A glass of wine in his hand and a knowing smirk on his well-featured face, he stared at the two young ladies with the predatory gaze of a lean and hungry wolf, and then, downing his wine in a gulp, tossed aside the glass and strode to where they stood half-hidden inside a rose trellis. “How is it,” he began, looking directly at Gem, “that I know everyone here, but I don’t know you?”
“Oh, Vernon! I didn’t see you sneaking up on us,” gasped her friend.
“Nonsense, Juliana,” replied the heir apparent, never taking his eyes off the strange interloper. “Now tell me, who is this ravishing creature?”
“This is my dearest friend, Gemma Burley,” said Juliana, somewhat taken aback by the young man’s interest in her friend. “She’s come up from London for a few weeks, visiting. I asked her to join me, as I didn’t want to come alone. I hope you don’t mind.”
“Oh, but I’m afraid I do mind-terribly,” he protested. “It is a very grave infraction of the fearfully strict Ashmolean Code of Social Conduct, my dears. You simply cannot come barging into one of Lord Ashmole’s festive celebrations unbidden. There are dire consequences, you see.”
Juliana laughed. “Pay him no mind, Gem,” she said, putting her flame-red head near Gemma’s own dark curls. “He’s joking.”
“I never joke about such things,” he insisted. “There are penalties.”
“What, pray tell, are the penalties,” laughed Juliana with forced gaiety, “for such a grave social infraction?”
Gemma smiled nervously, uncertain how to take this bold fellow. Whatever else he was, Juliana was right: Vernon Ashmole was a most handsome young man.
“You must dance every dance with me,” said Vernon with a wink. “A punishment all out of proportion to the crime, but there you are.” Reaching for Gemma’s hand, he coaxed her from the flimsy shelter of the arbour and out onto the lawn where tables had been set up with food and drink, and a wooden floor had been laid over the grass. A string ensemble was playing a Strauss waltz, and Gemma was pulled into the gracefully spinning wheel of dancers.
The rest of the night passed in a giddy whirl of music, wine, and laughter. Vernon proved an engaging and attentive companion, and before the long summer evening was over, Gemma Burley was well and truly smitten. The blossoming love affair was too much for Juliana, who ended their friendship that very night. Even so, four years later, Gemma’s most cherished memory was of that one magical evening when His Lordship’s son had danced with only her.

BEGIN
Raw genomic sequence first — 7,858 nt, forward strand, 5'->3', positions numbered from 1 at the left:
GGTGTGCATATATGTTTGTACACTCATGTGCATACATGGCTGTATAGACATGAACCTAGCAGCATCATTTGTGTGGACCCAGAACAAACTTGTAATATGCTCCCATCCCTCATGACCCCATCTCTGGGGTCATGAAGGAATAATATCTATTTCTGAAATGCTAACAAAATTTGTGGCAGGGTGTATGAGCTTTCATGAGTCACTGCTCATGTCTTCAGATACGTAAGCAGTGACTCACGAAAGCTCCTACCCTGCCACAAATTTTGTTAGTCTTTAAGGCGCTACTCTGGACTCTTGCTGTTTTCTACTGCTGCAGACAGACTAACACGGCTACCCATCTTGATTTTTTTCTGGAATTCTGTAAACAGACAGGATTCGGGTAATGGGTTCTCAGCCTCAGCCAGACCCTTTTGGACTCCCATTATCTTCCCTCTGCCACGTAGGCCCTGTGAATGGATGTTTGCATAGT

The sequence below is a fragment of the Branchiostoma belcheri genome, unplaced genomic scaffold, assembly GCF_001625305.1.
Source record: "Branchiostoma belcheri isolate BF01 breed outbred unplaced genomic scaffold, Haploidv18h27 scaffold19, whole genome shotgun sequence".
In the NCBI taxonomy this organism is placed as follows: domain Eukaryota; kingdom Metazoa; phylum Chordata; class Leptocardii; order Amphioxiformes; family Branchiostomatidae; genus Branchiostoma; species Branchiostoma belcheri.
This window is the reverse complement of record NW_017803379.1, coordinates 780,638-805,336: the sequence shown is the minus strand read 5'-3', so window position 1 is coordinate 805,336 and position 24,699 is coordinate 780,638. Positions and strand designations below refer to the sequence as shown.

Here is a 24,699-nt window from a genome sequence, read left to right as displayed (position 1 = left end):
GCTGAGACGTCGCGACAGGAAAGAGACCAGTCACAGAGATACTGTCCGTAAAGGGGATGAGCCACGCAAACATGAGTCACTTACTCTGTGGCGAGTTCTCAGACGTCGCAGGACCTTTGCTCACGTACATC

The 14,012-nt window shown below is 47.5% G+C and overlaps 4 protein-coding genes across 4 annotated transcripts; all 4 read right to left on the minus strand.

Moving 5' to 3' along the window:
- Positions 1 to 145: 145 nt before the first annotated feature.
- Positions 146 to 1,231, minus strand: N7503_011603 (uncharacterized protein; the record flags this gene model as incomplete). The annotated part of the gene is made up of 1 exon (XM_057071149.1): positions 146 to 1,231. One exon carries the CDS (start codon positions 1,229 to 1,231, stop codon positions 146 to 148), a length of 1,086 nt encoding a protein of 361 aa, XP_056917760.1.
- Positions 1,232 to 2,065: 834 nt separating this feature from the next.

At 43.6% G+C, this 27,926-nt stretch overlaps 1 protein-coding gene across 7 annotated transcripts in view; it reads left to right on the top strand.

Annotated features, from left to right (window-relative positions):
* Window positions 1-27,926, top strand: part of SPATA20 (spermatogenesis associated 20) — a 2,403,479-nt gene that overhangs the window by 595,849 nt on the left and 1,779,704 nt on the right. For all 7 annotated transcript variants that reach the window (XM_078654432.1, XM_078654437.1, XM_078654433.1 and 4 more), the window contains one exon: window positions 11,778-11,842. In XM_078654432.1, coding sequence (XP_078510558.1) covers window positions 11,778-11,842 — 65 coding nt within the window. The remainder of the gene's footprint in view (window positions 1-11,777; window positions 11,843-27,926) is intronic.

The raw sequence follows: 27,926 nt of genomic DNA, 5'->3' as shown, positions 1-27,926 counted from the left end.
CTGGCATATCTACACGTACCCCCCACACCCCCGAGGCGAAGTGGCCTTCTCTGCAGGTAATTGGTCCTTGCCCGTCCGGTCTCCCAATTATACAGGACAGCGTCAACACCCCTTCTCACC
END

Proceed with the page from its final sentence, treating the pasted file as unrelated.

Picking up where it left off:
The second time she had been inside the door of Kettering House she preferred not to think about. It was after she had been driven from the family home by her father, who could not face the ignominy of an unmarried pregnant daughter. Vernon had brought her home to announce their matrimonial intentions to his own father. The resulting scene was so harrowing Gemma refused to dwell on it-relegating the unhappy memory to the outer darkness, along with the regret, recrimination, and disappointment of the last four years.
But now, this day, a new future lay before them. The misery and unhappiness of their plight was over. When Vernon saw them standing there on his doorstep he would instantly realise the difficulty his tardiness had caused; he would embrace them and welcome them into his home- their home-and they would assume their rightful place in his affections. For there was no question that Vernon loved her. There had never been any question of that-she had letters, bundles of letters, to prove it: letters in which he vowed his undying adoration and devotion to her. She had other letters he had written promising that they would be married as soon as it became possible; and whenever he came to London on business, Vernon made time to visit her-at first in the Magdalene Home, and then at the flat he rented for them in Bethnal Green. He sent them money too.